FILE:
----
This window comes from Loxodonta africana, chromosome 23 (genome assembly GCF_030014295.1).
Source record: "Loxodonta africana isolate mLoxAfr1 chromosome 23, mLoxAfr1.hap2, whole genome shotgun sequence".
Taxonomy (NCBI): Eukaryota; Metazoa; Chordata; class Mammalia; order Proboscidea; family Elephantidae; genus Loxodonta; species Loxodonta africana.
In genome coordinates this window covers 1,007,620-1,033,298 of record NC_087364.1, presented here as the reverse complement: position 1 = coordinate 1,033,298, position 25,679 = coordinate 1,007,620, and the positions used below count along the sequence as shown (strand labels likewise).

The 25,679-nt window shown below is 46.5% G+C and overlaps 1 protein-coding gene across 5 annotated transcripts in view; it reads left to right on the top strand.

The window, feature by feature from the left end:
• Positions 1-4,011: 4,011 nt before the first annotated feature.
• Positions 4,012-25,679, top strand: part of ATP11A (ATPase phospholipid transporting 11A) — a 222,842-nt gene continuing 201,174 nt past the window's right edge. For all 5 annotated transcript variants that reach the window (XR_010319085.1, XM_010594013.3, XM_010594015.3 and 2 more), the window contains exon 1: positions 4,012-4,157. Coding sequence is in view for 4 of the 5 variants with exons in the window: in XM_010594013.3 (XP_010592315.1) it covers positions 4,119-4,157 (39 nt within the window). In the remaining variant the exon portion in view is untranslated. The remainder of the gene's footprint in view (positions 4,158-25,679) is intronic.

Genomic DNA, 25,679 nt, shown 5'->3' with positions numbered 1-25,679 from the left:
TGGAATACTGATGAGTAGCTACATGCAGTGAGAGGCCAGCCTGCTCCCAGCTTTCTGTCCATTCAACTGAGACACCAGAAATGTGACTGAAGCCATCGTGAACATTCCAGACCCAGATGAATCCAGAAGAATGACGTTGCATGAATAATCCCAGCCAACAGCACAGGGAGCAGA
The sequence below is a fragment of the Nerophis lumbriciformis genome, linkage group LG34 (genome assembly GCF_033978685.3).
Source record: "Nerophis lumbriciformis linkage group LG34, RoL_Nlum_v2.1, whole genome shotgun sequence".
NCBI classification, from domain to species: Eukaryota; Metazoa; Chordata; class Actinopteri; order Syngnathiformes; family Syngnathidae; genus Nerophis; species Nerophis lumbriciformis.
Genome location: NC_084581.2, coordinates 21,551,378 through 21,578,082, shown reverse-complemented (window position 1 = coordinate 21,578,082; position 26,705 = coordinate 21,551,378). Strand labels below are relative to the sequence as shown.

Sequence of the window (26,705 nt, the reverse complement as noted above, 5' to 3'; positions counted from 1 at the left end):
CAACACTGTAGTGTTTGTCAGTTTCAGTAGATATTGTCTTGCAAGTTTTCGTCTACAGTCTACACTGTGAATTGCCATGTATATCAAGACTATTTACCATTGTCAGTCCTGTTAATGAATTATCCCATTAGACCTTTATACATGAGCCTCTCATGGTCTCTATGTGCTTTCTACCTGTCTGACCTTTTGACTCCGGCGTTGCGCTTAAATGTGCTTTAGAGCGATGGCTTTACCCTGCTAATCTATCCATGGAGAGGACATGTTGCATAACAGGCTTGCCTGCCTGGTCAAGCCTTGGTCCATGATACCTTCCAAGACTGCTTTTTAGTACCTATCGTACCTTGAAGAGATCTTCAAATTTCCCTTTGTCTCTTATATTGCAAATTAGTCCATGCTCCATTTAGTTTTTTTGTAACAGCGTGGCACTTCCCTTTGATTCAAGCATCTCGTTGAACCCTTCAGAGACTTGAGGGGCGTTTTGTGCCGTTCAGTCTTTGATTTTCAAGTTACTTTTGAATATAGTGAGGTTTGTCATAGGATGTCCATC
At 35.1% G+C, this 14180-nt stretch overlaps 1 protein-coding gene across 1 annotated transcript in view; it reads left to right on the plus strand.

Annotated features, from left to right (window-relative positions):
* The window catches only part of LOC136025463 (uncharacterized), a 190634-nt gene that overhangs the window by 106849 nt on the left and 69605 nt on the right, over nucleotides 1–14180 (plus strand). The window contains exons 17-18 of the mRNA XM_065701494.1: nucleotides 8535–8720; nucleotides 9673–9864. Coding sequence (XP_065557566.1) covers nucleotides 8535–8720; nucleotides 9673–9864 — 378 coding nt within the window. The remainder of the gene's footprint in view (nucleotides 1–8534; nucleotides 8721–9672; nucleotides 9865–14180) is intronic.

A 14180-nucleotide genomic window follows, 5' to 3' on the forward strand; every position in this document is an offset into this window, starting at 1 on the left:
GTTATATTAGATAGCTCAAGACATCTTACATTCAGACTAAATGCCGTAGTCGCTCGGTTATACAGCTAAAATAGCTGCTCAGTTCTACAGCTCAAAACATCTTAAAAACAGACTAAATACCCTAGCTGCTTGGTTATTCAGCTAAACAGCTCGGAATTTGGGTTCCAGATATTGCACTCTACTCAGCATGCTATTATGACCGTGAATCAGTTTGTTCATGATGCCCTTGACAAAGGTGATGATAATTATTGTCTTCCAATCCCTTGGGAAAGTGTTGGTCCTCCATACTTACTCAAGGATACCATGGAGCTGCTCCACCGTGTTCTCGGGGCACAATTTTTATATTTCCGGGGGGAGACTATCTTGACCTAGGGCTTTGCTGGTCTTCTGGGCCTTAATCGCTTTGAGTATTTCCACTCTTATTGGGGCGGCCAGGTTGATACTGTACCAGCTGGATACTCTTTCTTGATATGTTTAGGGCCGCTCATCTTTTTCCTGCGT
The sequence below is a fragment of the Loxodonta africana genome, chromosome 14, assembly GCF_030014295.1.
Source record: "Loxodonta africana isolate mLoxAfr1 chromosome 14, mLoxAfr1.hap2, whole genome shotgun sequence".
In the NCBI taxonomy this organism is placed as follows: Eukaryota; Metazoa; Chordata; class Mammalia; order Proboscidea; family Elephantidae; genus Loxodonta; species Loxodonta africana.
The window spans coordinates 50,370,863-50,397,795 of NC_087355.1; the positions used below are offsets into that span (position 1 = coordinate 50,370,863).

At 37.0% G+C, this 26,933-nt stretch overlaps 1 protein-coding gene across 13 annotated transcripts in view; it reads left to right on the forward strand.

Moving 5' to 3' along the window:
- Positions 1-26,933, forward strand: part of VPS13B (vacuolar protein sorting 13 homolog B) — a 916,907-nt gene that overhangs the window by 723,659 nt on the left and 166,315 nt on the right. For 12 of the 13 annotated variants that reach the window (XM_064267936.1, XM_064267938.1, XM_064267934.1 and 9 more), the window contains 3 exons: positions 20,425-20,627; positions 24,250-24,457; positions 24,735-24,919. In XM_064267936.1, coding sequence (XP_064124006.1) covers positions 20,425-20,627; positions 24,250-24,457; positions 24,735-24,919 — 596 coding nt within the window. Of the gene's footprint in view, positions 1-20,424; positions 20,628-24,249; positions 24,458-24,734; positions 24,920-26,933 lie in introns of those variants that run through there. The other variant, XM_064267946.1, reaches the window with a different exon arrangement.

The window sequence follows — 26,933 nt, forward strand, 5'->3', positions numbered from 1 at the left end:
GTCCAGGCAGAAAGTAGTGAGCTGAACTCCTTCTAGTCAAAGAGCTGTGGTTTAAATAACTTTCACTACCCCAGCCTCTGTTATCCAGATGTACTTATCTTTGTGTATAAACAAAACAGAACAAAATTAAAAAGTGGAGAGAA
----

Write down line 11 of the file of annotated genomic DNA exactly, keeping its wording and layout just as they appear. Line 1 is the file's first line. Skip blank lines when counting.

The sequence below is a fragment of the Nerophis lumbriciformis genome, linkage group LG34 (genome assembly GCF_033978685.3).